We asked Durbin’s office whether any service members wouldn’t get pay or pension money if the Pentagon moved this money. A spokesperson didn’t directly answer the question, saying: “Senator Durbin believes that when the Department of Defense has excess funds that it should be prioritized for real Department of Defense needs, such as making repairs to Camp Lejeune, Tyndall Air Force Base, or desperately needed Navy ship repairs.”
Durbin’s spokesperson also said that Acting Defense Secretary Patrick Shanahan told several lawmakers he intended to transfer this money and “that he will not stand by the standard process of letting the defense oversight committees review his reprogramming proposal.” Otherwise, “the Defense Department has not provided Congress with specific information on its plan.”
Harrison, at CSIS, said what normally happens is Congress would identify this leftover money when it’s debating the fiscal 2020 budget, and Congress would rescind it and use it for other spending. The Defense Department can reprogram the money now — move it to another account for another purpose — but that would require congressional approval, he said.
The armed services and defense appropriation subcommittees in both chambers of Congress have to approve it, and Harrison said there’s no way that’s going to happen on the House side.
But a March 8 article in Military Times quoted a Republican and Democratic member of the House Armed Services Committee saying they were concerned not with the accounts from which the money would be moved, but rather the Defense Department not seeking congressional approval for that reprogramming. “Not following the practice that has been followed by decades will affect the relationship between the legislative branch and executive branch,” Military Times quoted Republican Rep. Mac Thornberry, ranking member of the committee, as saying.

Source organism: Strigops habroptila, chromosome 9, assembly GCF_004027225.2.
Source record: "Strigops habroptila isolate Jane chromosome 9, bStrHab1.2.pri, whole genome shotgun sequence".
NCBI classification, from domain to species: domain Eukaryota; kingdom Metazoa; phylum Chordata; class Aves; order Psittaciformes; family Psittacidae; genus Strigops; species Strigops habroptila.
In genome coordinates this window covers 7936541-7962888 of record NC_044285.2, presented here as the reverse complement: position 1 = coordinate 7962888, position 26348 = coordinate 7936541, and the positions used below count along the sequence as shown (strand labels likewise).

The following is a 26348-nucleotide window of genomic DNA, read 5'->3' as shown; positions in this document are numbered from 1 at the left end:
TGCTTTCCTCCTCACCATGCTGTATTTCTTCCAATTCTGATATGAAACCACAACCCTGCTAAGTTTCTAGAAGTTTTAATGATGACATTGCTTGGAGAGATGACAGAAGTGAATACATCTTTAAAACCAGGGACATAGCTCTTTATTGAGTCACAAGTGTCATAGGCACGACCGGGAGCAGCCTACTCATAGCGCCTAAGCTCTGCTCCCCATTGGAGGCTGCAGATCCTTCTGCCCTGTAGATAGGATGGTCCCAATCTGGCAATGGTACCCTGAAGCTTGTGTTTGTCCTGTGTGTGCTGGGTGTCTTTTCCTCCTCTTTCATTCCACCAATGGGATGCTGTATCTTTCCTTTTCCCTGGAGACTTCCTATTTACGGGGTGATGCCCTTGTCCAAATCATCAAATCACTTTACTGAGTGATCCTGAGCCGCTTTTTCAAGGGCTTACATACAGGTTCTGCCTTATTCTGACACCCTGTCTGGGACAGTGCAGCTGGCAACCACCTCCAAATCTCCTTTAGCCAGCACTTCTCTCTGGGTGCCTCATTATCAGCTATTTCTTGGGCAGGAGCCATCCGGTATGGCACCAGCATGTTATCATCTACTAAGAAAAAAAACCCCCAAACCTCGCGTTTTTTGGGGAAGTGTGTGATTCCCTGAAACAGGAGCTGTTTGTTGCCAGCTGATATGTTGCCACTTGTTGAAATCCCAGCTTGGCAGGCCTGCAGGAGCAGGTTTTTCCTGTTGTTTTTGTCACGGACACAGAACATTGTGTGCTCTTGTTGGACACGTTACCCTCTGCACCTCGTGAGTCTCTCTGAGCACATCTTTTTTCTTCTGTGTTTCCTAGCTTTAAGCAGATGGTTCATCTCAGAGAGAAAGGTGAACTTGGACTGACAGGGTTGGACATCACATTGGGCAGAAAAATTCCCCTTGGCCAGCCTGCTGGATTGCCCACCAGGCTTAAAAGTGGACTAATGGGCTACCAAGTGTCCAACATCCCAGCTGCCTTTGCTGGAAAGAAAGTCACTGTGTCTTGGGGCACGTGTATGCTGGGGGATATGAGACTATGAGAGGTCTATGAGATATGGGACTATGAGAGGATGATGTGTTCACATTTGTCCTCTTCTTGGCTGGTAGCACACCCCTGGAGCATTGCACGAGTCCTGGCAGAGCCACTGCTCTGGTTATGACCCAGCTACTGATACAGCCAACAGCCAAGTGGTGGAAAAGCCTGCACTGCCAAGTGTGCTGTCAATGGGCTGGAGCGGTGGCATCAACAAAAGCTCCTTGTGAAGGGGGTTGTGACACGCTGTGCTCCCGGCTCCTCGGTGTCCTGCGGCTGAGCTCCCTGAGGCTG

The White House has said the emergency declaration would enable the use of $8 billion for the border wall, including $3.6 billion from military construction and $2.5 billion from defense counter-drug activities and other reprogramming. Lawmakers questioned Shanahan about which construction projects could be delayed or canceled to provide funding for the wall at a Senate Armed Services Committee hearing on March 14. Shanahan didn’t offer specifics, other than to say “no projects scheduled to be obligated in this fiscal year” would be canceled. Funds could have been appropriated, however, but not awarded in a contract this year.
As for the leftover funds in the pay and pension accounts, the acting Pentagon press secretary told Military Times that “no decision has been made” on using that money for the wall, but the publication reported he “did not dispute reports that the idea was discussed.” We contacted the Defense Department press office but did not receive responses to our questions.
Even if the department does end up moving the money to fund the wall, it would not be “cutting” or “raiding” military pay and pensions.